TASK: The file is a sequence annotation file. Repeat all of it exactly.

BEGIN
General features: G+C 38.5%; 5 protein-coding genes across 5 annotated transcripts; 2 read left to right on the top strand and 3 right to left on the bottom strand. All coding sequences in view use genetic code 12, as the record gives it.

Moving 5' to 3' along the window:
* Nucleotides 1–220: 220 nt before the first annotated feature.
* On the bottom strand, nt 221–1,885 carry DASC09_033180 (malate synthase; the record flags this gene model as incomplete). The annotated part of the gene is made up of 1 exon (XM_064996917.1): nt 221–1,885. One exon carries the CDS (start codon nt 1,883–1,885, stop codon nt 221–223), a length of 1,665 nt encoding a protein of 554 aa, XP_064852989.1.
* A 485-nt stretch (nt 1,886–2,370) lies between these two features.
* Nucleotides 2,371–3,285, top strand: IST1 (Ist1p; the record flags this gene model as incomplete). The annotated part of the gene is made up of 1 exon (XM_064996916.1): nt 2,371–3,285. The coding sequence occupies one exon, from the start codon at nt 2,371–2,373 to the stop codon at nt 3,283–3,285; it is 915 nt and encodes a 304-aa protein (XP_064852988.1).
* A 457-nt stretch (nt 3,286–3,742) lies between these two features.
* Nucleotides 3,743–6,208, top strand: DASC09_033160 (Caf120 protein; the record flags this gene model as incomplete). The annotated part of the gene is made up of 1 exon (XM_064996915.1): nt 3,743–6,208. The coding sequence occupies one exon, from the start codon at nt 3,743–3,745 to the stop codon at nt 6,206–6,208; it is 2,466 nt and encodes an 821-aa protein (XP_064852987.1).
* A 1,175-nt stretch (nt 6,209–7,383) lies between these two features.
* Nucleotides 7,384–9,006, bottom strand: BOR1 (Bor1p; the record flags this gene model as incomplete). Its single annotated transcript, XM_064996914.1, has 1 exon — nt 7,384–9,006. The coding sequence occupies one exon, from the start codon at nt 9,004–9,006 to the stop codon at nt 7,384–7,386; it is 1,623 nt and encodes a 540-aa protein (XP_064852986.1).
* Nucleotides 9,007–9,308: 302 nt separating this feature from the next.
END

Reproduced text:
General features: G+C 38.5%; 5 protein-coding genes across 5 annotated transcripts; 2 read left to right on the top strand and 3 right to left on the bottom strand. All coding sequences in view use genetic code 12, as the record gives it.

Moving 5' to 3' along the window:
* Nucleotides 1–220: 220 nt before the first annotated feature.
* On the bottom strand, nt 221–1,885 carry DASC09_033180 (malate synthase; the record flags this gene model as incomplete). The annotated part of the gene is made up of 1 exon (XM_064996917.1): nt 221–1,885. One exon carries the CDS (start codon nt 1,883–1,885, stop codon nt 221–223), a length of 1,665 nt encoding a protein of 554 aa, XP_064852989.1.
* A 485-nt stretch (nt 1,886–2,370) lies between these two features.
* Nucleotides 2,371–3,285, top strand: IST1 (Ist1p; the record flags this gene model as incomplete). The annotated part of the gene is made up of 1 exon (XM_064996916.1): nt 2,371–3,285. The coding sequence occupies one exon, from the start codon at nt 2,371–2,373 to the stop codon at nt 3,283–3,285; it is 915 nt and encodes a 304-aa protein (XP_064852988.1).
* A 457-nt stretch (nt 3,286–3,742) lies between these two features.
* Nucleotides 3,743–6,208, top strand: DASC09_033160 (Caf120 protein; the record flags this gene model as incomplete). The annotated part of the gene is made up of 1 exon (XM_064996915.1): nt 3,743–6,208. The coding sequence occupies one exon, from the start codon at nt 3,743–3,745 to the stop codon at nt 6,206–6,208; it is 2,466 nt and encodes an 821-aa protein (XP_064852987.1).
* A 1,175-nt stretch (nt 6,209–7,383) lies between these two features.
* Nucleotides 7,384–9,006, bottom strand: BOR1 (Bor1p; the record flags this gene model as incomplete). Its single annotated transcript, XM_064996914.1, has 1 exon — nt 7,384–9,006. The coding sequence occupies one exon, from the start codon at nt 9,004–9,006 to the stop codon at nt 7,384–7,386; it is 1,623 nt and encodes a 540-aa protein (XP_064852986.1).
* Nucleotides 9,007–9,308: 302 nt separating this feature from the next.